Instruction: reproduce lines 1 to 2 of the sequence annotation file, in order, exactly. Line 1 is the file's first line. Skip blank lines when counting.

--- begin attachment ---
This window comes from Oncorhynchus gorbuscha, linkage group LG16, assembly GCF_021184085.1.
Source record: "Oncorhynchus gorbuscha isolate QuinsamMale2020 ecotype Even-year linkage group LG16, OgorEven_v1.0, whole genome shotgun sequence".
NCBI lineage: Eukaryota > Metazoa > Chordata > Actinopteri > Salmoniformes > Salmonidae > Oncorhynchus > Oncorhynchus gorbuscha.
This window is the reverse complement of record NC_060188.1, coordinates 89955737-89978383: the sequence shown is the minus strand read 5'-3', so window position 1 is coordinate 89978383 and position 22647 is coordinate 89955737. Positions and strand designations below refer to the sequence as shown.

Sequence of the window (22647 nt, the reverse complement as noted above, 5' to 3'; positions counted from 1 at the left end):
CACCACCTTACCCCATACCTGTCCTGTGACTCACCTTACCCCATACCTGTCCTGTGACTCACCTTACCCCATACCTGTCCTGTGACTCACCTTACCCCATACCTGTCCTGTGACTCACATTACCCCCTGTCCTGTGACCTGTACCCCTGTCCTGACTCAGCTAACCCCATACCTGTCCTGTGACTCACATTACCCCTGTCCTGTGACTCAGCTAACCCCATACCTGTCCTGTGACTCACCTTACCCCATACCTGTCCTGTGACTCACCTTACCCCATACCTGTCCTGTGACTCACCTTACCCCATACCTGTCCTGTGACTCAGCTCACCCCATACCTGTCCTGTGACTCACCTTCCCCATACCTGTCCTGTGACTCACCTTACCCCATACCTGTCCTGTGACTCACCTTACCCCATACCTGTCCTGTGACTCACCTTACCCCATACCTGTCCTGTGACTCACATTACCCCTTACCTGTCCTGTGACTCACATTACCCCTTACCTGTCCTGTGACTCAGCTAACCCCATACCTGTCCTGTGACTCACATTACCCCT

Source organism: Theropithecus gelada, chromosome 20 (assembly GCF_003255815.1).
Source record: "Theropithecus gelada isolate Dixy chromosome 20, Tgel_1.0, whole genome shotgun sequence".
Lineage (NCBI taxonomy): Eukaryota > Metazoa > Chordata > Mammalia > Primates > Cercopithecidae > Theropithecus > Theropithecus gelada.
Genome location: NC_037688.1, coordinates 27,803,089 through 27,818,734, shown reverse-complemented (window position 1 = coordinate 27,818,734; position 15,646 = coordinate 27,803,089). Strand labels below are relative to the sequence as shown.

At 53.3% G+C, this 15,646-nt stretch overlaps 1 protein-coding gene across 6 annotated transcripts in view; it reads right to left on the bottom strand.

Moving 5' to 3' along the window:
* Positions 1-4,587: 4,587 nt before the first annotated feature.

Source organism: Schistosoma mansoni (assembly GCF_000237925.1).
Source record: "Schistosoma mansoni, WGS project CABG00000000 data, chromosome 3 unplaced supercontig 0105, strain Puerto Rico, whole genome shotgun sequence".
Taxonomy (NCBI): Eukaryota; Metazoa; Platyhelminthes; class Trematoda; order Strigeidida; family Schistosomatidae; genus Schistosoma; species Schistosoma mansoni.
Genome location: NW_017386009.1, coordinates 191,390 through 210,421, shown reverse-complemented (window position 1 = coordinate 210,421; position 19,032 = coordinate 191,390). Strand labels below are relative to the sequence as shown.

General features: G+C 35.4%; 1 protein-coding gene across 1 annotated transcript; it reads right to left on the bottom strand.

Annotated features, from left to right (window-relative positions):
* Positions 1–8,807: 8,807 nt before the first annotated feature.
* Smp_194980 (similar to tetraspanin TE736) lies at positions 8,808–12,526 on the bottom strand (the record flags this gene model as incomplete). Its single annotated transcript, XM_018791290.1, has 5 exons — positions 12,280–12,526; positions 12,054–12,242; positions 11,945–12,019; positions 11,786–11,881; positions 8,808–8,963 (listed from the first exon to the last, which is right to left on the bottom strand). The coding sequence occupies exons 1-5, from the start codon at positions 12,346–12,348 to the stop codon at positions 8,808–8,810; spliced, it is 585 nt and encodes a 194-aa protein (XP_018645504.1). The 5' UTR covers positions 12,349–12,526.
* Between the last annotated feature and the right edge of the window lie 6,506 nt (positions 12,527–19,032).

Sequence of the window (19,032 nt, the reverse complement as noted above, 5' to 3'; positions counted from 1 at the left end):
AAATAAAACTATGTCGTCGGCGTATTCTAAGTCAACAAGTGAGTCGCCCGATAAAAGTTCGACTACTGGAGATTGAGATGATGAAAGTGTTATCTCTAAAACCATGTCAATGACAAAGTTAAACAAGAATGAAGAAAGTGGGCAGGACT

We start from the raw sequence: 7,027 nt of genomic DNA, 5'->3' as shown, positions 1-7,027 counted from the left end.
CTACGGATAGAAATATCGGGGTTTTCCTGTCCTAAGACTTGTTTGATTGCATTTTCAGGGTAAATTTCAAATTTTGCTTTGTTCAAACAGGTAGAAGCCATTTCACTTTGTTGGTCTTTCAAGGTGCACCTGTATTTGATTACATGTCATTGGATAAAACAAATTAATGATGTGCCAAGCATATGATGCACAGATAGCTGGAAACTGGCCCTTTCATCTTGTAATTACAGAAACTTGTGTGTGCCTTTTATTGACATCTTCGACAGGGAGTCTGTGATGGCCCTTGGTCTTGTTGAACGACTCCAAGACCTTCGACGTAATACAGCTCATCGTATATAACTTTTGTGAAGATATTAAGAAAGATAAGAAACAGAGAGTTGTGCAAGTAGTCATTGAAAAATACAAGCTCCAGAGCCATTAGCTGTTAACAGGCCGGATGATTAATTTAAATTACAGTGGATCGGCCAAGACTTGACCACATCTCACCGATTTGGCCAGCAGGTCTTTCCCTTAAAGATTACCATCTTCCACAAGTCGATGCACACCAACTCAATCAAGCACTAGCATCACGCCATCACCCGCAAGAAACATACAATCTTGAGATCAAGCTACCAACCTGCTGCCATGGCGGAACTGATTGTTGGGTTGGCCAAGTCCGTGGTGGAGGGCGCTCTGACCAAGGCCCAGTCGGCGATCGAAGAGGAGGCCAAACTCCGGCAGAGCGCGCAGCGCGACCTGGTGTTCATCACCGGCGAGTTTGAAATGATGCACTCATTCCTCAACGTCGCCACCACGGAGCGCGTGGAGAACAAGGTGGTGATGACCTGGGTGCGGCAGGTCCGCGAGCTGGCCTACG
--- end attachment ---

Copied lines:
This window comes from Oncorhynchus gorbuscha, linkage group LG16, assembly GCF_021184085.1.
Source record: "Oncorhynchus gorbuscha isolate QuinsamMale2020 ecotype Even-year linkage group LG16, OgorEven_v1.0, whole genome shotgun sequence".